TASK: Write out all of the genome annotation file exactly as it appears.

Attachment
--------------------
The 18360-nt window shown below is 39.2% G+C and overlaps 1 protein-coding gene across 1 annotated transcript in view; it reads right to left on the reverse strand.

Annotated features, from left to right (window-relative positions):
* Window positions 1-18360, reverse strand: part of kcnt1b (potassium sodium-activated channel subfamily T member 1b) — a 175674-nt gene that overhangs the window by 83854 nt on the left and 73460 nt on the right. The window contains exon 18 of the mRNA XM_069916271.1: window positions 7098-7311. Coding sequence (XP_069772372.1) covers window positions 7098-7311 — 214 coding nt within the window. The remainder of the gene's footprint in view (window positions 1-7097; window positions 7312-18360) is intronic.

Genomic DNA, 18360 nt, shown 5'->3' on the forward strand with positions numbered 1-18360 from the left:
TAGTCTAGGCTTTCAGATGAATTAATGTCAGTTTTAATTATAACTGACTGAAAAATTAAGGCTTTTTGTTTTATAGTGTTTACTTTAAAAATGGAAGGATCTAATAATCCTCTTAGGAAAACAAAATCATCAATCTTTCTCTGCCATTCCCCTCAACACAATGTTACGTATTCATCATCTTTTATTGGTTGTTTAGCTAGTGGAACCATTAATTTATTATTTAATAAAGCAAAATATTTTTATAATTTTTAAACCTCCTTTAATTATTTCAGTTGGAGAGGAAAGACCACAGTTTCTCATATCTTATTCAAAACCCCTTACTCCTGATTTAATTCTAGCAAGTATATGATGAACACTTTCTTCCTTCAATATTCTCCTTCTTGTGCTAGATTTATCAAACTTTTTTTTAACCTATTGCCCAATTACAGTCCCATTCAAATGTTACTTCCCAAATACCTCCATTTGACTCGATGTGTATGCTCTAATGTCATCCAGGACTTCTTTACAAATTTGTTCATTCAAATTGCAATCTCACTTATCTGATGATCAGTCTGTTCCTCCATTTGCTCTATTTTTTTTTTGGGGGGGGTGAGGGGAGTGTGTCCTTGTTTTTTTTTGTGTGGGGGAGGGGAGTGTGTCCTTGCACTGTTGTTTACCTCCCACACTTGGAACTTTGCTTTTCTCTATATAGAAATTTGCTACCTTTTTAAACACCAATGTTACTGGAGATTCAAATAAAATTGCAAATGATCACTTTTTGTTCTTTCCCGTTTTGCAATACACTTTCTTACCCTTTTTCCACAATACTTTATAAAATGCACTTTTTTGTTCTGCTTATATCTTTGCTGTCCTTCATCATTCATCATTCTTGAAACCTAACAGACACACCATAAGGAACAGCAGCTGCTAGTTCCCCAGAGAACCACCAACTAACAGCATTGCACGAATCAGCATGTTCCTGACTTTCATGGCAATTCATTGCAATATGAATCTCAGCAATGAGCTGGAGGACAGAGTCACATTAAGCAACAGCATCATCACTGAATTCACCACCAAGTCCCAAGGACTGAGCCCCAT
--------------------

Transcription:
The 18360-nt window shown below is 39.2% G+C and overlaps 1 protein-coding gene across 1 annotated transcript in view; it reads right to left on the reverse strand.

Annotated features, from left to right (window-relative positions):
* Window positions 1-18360, reverse strand: part of kcnt1b (potassium sodium-activated channel subfamily T member 1b) — a 175674-nt gene that overhangs the window by 83854 nt on the left and 73460 nt on the right. The window contains exon 18 of the mRNA XM_069916271.1: window positions 7098-7311. Coding sequence (XP_069772372.1) covers window positions 7098-7311 — 214 coding nt within the window. The remainder of the gene's footprint in view (window positions 1-7097; window positions 7312-18360) is intronic.

Genomic DNA, 18360 nt, shown 5'->3' on the forward strand with positions numbered 1-18360 from the left:
TAGTCTAGGCTTTCAGATGAATTAATGTCAGTTTTAATTATAACTGACTGAAAAATTAAGGCTTTTTGTTTTATAGTGTTTACTTTAAAAATGGAAGGATCTAATAATCCTCTTAGGAAAACAAAATCATCAATCTTTCTCTGCCATTCCCCTCAACACAATGTTACGTATTCATCATCTTTTATTGGTTGTTTAGCTAGTGGAACCATTAATTTATTATTTAATAAAGCAAAATATTTTTATAATTTTTAAACCTCCTTTAATTATTTCAGTTGGAGAGGAAAGACCACAGTTTCTCATATCTTATTCAAAACCCCTTACTCCTGATTTAATTCTAGCAAGTATATGATGAACACTTTCTTCCTTCAATATTCTCCTTCTTGTGCTAGATTTATCAAACTTTTTTTTAACCTATTGCCCAATTACAGTCCCATTCAAATGTTACTTCCCAAATACCTCCATTTGACTCGATGTGTATGCTCTAATGTCATCCAGGACTTCTTTACAAATTTGTTCATTCAAATTGCAATCTCACTTATCTGATGATCAGTCTGTTCCTCCATTTGCTCTATTTTTTTTTTGGGGGGGGTGAGGGGAGTGTGTCCTTGTTTTTTTTTGTGTGGGGGAGGGGAGTGTGTCCTTGCACTGTTGTTTACCTCCCACACTTGGAACTTTGCTTTTCTCTATATAGAAATTTGCTACCTTTTTAAACACCAATGTTACTGGAGATTCAAATAAAATTGCAAATGATCACTTTTTGTTCTTTCCCGTTTTGCAATACACTTTCTTACCCTTTTTCCACAATACTTTATAAAATGCACTTTTTTGTTCTGCTTATATCTTTGCTGTCCTTCATCATTCATCATTCTTGAAACCTAACAGACACACCATAAGGAACAGCAGCTGCTAGTTCCCCAGAGAACCACCAACTAACAGCATTGCACGAATCAGCATGTTCCTGACTTTCATGGCAATTCATTGCAATATGAATCTCAGCAATGAGCTGGAGGACAGAGTCACATTAAGCAACAGCATCATCACTGAATTCACCACCAAGTCCCAAGGACTGAGCCCCAT